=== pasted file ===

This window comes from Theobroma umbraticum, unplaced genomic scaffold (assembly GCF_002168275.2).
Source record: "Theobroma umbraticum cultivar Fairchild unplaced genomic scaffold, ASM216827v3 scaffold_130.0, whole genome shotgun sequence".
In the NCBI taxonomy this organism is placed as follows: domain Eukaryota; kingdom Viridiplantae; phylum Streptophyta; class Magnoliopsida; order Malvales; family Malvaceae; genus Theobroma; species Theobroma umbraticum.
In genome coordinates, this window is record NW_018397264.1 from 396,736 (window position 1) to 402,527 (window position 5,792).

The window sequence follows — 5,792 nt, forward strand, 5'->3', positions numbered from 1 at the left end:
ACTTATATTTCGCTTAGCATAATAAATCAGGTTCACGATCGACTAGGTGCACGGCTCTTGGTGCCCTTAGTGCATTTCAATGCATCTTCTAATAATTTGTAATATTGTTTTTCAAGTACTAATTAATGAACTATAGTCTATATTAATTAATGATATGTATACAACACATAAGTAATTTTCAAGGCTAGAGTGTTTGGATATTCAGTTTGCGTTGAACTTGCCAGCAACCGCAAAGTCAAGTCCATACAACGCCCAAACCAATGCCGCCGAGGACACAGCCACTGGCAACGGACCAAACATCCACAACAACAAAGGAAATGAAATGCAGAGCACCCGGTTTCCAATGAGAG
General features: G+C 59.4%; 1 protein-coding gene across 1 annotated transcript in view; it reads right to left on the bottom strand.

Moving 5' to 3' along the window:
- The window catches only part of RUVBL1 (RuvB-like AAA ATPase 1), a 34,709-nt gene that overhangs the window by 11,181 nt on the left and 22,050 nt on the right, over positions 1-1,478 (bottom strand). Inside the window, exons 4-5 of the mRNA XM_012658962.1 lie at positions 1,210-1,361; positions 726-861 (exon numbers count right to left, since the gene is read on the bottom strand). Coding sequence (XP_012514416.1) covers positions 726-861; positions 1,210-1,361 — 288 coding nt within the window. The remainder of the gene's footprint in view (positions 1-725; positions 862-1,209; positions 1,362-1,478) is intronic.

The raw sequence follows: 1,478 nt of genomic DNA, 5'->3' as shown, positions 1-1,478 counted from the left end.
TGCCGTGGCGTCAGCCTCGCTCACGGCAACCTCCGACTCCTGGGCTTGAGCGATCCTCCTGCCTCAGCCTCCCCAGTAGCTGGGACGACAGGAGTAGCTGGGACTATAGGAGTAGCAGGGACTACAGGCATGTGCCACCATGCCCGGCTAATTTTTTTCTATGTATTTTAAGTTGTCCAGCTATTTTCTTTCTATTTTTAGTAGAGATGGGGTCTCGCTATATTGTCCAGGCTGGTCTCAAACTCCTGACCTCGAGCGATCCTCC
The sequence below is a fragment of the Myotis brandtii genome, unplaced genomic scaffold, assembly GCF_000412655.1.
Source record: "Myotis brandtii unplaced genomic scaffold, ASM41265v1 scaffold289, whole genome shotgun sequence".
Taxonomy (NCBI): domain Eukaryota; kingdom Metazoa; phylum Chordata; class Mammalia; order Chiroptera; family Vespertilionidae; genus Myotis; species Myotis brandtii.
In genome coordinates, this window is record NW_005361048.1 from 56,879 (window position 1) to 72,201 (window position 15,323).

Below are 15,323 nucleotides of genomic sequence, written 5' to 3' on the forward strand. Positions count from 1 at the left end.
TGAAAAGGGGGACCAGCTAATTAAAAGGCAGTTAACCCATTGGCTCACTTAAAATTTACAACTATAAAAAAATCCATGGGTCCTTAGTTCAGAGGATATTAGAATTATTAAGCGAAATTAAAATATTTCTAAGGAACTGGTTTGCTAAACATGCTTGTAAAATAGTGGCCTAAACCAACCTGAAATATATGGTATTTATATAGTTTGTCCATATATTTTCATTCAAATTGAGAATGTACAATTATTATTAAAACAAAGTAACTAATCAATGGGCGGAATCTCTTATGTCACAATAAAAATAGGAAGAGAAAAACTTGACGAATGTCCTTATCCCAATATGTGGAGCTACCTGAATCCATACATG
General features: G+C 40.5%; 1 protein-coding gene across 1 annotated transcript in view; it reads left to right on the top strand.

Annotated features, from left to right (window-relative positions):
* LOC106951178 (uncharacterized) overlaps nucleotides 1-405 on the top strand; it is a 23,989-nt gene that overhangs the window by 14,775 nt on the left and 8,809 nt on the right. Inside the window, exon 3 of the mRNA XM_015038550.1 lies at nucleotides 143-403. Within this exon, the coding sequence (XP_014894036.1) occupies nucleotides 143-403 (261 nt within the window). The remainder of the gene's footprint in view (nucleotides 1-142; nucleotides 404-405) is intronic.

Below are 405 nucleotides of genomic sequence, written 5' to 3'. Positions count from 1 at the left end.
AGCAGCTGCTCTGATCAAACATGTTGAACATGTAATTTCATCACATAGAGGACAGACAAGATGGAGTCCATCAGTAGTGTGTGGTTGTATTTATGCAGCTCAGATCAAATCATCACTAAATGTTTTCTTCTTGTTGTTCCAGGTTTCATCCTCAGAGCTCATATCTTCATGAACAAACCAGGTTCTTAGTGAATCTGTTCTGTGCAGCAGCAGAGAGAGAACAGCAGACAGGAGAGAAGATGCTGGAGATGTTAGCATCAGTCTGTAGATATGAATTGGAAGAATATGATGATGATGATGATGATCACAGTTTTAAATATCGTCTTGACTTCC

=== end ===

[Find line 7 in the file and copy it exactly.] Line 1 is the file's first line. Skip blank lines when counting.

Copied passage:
General features: G+C 59.4%; 1 protein-coding gene across 1 annotated transcript in view; it reads right to left on the bottom strand.